Whatever you have learned or received or heard from me, or seen in me—put it into practice. Philippians 4:9
This short verse sums up the very nature of a child. They see, learn, and then mimic. But who are their examples? Their parents, teachers, peers, celebrities, social media? It has been said that it takes a village to raise a child and living in our ultra connected world, the village has taken on a whole new meaning. No longer the close knit community of yesteryear, today’s internet accessed village can extend far beyond family, school and neighborhood. Like with most things, we can look at the influence of people in our children’s lives – including us parents – as either a good thing or a bad thing: a blessing or a curse.
Through the years, various people have spoken to my children about some bad habit, character trait or life lesson. Sometimes they have offered amazing advice, input, and insight that added a new dimension to what we were teaching our kids. Other times, that person has said virtually the same thing we have been saying for months or, dare I say years, and my child received it as if it were their first time ever hearing such wisdom.
What parent hasn’t been upstaged by a favorite aunt or uncle, a neighbor, or close friend who was able to get through to your child when you simply could not? Thank God for those instances. Hearing things from someone other than the parent somehow pierces through the parent-child noise barrier and gives validity and power to their words. Hey, it is what it is. I’m not complaining; instead, I’m grateful for that mysterious dynamic.
When children are surrounded by like-minded people – not clones, but people who hold the same values, standards, and beliefs – those children are safely hedged into a world where they know what is expected and how to succeed. Of course, they are also exposed to diversity of thought; however, the standard of right and wrong are clearly defined. This clarity is not only good for children, but for adults as well. Knowing where the boundaries are, and the rewards and consequences attainable in respect to those lines, allows for individual freedom to move within and outside of those parameters. The sense of personal risk and responsibility is allowed to expand, respectful communication – including disagreements – have a chance to develop, and the freedom to think critically, creatively, and individually is fed.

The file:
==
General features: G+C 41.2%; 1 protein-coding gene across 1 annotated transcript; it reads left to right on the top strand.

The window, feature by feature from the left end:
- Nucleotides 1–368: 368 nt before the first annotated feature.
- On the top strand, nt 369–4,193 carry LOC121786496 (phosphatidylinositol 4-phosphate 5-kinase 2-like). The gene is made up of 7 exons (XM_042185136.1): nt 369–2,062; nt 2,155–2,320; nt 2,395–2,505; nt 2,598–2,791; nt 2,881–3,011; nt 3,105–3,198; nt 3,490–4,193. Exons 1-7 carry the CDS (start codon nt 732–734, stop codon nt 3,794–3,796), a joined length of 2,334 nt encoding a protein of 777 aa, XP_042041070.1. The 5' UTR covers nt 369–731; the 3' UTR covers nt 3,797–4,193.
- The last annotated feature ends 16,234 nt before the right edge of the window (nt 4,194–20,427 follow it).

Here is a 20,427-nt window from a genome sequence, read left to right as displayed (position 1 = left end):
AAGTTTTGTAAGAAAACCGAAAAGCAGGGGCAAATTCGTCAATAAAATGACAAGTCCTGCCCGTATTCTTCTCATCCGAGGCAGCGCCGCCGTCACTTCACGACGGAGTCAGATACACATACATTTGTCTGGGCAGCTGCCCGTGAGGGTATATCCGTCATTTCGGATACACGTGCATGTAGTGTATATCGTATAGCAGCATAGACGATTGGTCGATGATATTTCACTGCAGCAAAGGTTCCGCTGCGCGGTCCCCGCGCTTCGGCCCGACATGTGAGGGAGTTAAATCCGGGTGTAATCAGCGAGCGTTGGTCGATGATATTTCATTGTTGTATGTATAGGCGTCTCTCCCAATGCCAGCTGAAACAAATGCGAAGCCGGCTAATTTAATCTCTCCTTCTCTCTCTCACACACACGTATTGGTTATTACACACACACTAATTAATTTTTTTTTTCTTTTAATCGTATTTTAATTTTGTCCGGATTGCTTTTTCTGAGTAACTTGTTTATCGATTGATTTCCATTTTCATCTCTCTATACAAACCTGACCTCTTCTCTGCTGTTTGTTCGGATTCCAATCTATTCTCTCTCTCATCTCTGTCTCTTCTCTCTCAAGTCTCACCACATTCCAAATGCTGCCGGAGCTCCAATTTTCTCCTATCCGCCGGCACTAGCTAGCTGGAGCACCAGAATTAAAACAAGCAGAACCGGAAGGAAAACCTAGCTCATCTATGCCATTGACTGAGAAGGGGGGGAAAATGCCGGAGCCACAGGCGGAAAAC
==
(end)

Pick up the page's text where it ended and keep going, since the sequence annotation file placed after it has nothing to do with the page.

Contrary to popular belief, having clear standards, rules, and expectations make it easier for people to get along. It’s the wishy washy, ever-changing, emotion-laden, lack of conviction that leads to disunity, lack of trust, and an inability to have reasonable and respectful conversations. When a person knows where you stand, it makes it possible to either accept that position, refute it, or simply choose to detach yourself from it. Either choice makes way for each person to respectfully coexist. This is the village at its best.
On the other hand, the village can become a problem when it consists of beliefs, attitudes, and structures that run contrary to yours. This is all too common in our society today. The Bible tells us that we are to be in this world, but not of it. This applies even more stringently to our children, as we have been called to teach them God’s ways and to resist the ways of the world. Of course, we must also diligently teach them to live in this world, surrounded by temptation, sin and outright opposition. To do this, we must first protect and strengthen them, lest we falsely believe they can be thrust into the whirlpool of worldly views and beliefs before they are equipped to withstand the onslaught. This process must be slow and deliberate.
Teaching and training them in God’s Word, and how to rely on the power of God, is of primal importance. This must come before allowing them excessive exposure to what the world has to offer or we run the risk of them being sucked in before having a chance to resist. Sheltering our children while we maintain primary influence over their formative years is key to setting a godly foundation in their character and value system. Once that is established, deliberate, limited, and monitored exposure is needed to build their experience, knowledge and ability to successfully cope with the world. Intermittent exposure followed by shelter to recover their foundational principles can be a realistic apprenticeship to managing life within our sinful existence.
The blessing of the village can be more powerful than its potential curse. So, choose the village, use the village, contribute to the village, and benefit from the protection of the village. This is how the first century Christians stood firm in the face of such hatred, persecution, and worldliness. They never gave up meeting together and gathered together for the good of the body. So, too, must we.